Chile Under Fire After Birth Control Pills Result in Unwanted Pregnancies

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Nearly 175 women in Chile are preparing to file a class-action lawsuit after claiming to have gotten pregnant while taking the faulty Anulette CD as reported by CNN on April 6, 2021.

Anulette CD is an oral birth control pill manufactured by Silesia — a subsidiary of the German pharmaceutical company Grünenthal. The Chilean sexual and reproductive rights group Corporación Miles is representing the women in the lawsuit.

In 2020, more than 276,000 birth control pills from two defective batches were distributed by the Chilean government to various family planning centers. Months after the first pregnancy cases, in August 2020, the batches in question were taken off the market by health authorities in Chile.

Many women became pregnant, and many others failed to receive the warning, made only on Twitter. Many families in Chile do not have internet or television access. Relying only on social media to inform the women of the faulty birth control pills is an injustice to the women.


“I was about to finish the second [of three boxes prescribed] when I found out about the problem,” Tabita Daza Rojas said. By then she was already six weeks pregnant. She found out from a Facebook post that her tablets were one of the recalled batches.

According to Laura Dragnic, legal coordinator at Corporación Miles, “It was after posting on Instagram when we started receiving emails from people saying that they were already pregnant because they were consuming Anulette. We expect that there are many more women with this problem, especially because the State has not claimed any responsibility.”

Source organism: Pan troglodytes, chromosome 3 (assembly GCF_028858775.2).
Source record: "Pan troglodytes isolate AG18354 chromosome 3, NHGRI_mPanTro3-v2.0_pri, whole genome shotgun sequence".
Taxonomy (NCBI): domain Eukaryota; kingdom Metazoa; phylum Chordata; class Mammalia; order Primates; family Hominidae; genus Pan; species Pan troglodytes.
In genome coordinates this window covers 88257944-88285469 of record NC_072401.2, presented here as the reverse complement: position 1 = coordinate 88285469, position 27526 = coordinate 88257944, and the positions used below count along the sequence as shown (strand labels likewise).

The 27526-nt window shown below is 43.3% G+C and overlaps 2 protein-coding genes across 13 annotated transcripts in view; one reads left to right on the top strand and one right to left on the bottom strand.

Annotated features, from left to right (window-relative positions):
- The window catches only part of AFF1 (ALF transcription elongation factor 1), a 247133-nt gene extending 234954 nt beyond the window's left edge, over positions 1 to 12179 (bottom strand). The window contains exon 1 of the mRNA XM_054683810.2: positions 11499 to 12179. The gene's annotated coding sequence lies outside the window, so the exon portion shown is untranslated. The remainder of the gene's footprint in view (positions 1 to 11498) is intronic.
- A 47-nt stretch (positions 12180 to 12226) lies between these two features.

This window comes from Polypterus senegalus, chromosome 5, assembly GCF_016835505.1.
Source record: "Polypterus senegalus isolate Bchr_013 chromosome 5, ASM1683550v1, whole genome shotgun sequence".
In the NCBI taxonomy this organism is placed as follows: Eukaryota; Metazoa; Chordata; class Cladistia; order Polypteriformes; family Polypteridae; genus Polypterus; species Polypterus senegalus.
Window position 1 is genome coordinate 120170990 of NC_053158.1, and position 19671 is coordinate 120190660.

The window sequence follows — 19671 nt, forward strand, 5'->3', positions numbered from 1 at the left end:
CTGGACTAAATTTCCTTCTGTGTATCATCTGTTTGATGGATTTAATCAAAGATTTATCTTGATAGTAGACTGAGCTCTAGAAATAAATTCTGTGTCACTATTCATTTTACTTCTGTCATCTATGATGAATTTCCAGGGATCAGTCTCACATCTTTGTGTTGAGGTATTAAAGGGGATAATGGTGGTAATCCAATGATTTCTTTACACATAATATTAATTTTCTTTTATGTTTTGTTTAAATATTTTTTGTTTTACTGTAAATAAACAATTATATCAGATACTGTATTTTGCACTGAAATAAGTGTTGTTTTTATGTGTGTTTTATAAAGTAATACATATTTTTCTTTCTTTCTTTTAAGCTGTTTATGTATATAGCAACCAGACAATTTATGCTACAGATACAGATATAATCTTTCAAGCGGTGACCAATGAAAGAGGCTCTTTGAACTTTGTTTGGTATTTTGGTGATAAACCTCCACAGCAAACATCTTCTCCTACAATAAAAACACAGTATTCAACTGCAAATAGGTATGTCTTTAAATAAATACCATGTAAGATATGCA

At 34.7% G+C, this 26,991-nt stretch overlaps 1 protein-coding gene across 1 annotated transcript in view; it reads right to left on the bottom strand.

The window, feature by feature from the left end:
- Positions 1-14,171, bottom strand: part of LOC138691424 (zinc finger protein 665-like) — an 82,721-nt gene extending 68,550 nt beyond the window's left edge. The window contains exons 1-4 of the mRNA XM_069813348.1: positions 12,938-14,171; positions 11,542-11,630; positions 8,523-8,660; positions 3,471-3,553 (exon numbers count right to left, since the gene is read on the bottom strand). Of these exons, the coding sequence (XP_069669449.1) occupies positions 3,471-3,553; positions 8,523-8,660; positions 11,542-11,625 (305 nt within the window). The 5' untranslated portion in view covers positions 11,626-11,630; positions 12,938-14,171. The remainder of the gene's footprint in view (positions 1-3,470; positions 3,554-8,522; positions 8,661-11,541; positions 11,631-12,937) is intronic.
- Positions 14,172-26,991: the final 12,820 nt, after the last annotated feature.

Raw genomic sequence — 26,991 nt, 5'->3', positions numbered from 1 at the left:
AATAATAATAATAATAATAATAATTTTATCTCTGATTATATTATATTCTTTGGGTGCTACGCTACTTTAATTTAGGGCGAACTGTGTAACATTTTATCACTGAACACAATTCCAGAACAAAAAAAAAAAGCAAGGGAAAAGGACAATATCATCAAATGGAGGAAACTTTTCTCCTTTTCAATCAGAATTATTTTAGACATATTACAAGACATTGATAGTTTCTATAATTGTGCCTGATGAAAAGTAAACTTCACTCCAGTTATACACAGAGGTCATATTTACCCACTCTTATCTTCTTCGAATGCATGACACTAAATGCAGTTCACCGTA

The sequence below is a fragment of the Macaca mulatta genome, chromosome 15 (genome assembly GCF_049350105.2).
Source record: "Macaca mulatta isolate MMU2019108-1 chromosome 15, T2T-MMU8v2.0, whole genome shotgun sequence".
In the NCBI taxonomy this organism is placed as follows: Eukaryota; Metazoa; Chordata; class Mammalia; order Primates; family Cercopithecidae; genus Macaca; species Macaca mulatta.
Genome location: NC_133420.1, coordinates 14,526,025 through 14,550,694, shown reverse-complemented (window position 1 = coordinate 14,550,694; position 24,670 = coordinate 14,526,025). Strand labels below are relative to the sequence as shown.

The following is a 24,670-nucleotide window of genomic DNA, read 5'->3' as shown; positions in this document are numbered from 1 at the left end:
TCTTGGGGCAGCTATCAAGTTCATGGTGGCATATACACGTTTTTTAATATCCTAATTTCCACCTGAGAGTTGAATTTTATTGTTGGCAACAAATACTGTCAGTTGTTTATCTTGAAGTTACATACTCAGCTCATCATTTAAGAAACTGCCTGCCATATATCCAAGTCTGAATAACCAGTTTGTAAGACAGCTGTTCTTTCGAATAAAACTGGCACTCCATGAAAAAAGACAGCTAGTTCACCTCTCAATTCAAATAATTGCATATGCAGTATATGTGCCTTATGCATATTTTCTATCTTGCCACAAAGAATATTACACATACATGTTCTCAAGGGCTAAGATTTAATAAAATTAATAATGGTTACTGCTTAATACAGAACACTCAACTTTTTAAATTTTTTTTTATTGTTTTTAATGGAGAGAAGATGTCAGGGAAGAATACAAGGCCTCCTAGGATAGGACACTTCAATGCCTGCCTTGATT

The women cannot legally terminate their pregnancies. In Chile, women are only allowed to terminate a pregnancy if the pregnancy is a result of rape, if the fetus is incompatible with life outside the womb, or if a woman’s life is at risk.

Miles and their partners are calling for the government to pay financial reparations to the affected women, and to provide access to safe and legal abortions for those who wish to terminate their pregnancy.

Written by Ebonee Stevenson
Edited by Sheena Robertson


CNN: Chile’s government distributed faulty birth control pills. Now more than 150 people are pregnant.; by Kara Fox, Ana Schlimovich
The Rio Times: Chile distributes defective birth control pills and at least 170 women become pregnant; by Juan Martinez

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